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Activists 'promoting a lie' about training from 'Killology' founder, Spokane Co. Sheriff says

The controversial training for Spokane County deputies has currently been suspended but a community town hall is expected before it could be canceled.

SPOKANE, Wash. — During a Wednesday press conference centered on addressing racial disparity in policing, Spokane County Sheriff Ozzie Knezovich defended a controversial training from the founder of "Killology Research Group."

Petitions to cancel the "Mindset Bootcamp" from retired Lt. Col. Dave Grossman have garnered thousands of signatures since early June. The training is a course for law enforcement officers that includes lessons about how they should deal with officer-involved killings.

Last week, protesters opposed to the training began a march at Spokane City Hall before making their way to the Spokane County Courthouse. Many of the speakers also called on the sheriff's office to cancel the training. 

The training has currently been suspended but a community town hall is expected before it could be canceled.

Members of the Spokane NAACP and Knezovich attended the press conference on Wednesday to update stakeholders on an agreement the organizations reached in 2019 to conduct a cultural inventory of the sheriff's office, among other initiatives. 

In response to questions about the recent opposition to Grossman's seminar, Knezovich said the training is focused on the fact that "killing is the most destructive aspect of our society."

"Killing is the thing that should be avoided at all cost. However, you all send us out to do a very difficult job and there are some people that push that and threaten your lives and our lives," he said.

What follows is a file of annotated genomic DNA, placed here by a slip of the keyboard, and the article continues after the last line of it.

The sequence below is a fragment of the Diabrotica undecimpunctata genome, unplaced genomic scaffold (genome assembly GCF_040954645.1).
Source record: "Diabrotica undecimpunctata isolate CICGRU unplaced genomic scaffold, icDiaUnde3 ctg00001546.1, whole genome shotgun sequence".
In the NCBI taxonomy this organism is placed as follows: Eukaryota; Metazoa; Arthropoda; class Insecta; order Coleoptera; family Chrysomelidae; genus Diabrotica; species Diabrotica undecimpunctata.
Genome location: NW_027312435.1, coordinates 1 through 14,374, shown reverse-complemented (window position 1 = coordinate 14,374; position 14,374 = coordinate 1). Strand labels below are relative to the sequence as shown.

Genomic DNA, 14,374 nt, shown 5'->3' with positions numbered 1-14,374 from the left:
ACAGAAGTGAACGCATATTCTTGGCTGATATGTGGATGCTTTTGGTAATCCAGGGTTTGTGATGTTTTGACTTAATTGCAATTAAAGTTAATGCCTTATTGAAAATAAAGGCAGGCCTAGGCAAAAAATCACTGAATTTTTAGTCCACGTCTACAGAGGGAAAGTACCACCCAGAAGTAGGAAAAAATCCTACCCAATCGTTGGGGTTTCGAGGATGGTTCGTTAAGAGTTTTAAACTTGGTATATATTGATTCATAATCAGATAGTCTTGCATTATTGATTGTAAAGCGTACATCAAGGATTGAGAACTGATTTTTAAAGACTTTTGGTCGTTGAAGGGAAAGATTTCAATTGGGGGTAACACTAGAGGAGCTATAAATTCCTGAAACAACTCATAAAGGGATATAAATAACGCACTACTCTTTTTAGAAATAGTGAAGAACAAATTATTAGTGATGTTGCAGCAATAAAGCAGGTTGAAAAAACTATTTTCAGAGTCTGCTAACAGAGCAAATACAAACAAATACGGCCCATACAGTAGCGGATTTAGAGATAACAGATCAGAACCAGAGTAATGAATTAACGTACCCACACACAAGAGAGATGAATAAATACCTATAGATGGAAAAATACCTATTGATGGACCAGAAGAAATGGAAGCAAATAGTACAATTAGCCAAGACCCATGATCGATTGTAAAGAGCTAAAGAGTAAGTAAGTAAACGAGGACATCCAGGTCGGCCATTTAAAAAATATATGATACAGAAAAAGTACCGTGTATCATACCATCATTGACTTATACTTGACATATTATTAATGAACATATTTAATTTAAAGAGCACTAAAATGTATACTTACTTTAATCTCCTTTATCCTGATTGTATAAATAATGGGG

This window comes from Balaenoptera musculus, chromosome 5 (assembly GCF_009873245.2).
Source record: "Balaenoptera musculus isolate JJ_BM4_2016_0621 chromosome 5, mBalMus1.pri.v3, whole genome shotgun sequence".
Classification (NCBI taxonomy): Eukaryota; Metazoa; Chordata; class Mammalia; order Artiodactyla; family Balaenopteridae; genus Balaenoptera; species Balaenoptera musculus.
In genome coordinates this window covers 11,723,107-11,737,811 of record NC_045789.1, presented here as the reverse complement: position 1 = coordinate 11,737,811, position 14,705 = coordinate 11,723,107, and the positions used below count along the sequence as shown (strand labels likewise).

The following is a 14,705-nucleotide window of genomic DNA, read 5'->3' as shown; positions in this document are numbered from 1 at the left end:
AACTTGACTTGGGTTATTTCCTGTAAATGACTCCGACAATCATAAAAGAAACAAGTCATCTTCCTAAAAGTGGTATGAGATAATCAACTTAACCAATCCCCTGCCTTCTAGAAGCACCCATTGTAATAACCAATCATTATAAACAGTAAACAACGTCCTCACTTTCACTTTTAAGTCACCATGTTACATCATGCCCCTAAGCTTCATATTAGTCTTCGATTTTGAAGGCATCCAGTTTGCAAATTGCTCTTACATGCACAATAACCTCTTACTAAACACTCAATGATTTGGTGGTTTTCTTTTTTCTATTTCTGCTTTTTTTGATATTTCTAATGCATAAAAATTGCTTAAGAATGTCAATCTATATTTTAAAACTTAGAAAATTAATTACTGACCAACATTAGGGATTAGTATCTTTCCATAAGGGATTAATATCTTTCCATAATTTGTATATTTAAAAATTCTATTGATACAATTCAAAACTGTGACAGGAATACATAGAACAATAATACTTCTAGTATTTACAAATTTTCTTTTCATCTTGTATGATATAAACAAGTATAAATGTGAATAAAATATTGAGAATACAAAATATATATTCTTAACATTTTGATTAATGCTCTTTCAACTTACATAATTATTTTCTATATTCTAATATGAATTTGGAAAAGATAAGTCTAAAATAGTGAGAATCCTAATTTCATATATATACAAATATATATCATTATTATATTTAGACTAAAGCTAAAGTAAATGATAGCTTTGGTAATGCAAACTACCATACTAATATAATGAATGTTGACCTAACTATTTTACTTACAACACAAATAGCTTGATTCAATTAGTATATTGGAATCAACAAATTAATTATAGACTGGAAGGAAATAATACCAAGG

RELATED: Spokane Co. Sheriff will host public forum with 'Killology' founder after petitions

Knezovich also slammed activists opposed to the training, calling them "a group of progressive socialist that have decided that this training is not what it is."

"They’re actually promoting a lie about the training," he said. 

Kurtis Robinson, who serves as president of the Spokane NAACP, said Knezovich has agreed to suspend the training until dialogue is able to take place. Spokane NAACP Vice President Kiantha Duncan added that the organization continues to voice its concerns about the seminar and work with the sheriff's office on how to address them.

“It’s not just progressive liberals that are concerned about Killology, it’s really anyone who cares about the health of other people. Many people are concerned about this," Duncan said.

The Spokane NAACP and other local organizations requested a cultural audit of the sheriff's office in 2019 after former Spokane County Sheriff's Deputy Jeff Thurman was fired for allegedly making comments about killing minorities to a colleague. 

RELATED: Former handler of K9 ‘Laslo’ fired after he allegedly discussed killing minorities

The process of picking out "a mutually agreed upon, generally unbiased, neutral entity" to conduct the cultural inventory of the sheriff's department will begin immediately, according to a combined press release from the sheriff's office and the NAACP.

From there, the sheriff's office and the NAACP will work together on two follow-up initiatives: 

  • Develop a race equity strategic plan; implemented in a long-term sustainable fasion
  • Generate a commission report on stops, arrests, and use of force that includes a breakdown by race, gender and areas/districts

"The reason we are doing this is to answer the question of why this is happening," Knezovich said. "If it's something that we're doing internally, that has to be fixed."

A data report requested by Robinson in the fall of 2019 and analyzed by Eastern Washington University professor Dr. Ed Byrnes in December 2019 and January 2020 shows Black people and Native Americans are often arrested disproportionately in Spokane County. 

Black people make up 1.4% of Spokane County's population, but make up 6.6% of arrests made by the sheriff's office, according to the report. Native Americans make up 1.4% of the population as well, but make up 2.9% of arrests.  

“Based on the data compiled to date, there is a racial disparity concerning the arrests of African Americans and Native Americans. It is important to acknowledge this fact and, more importantly, identify what is driving these disparities," Sheriff Ozzie Knezovich said. "With this knowledge, we can identify solutions to an issue our community has faced for many years.” 

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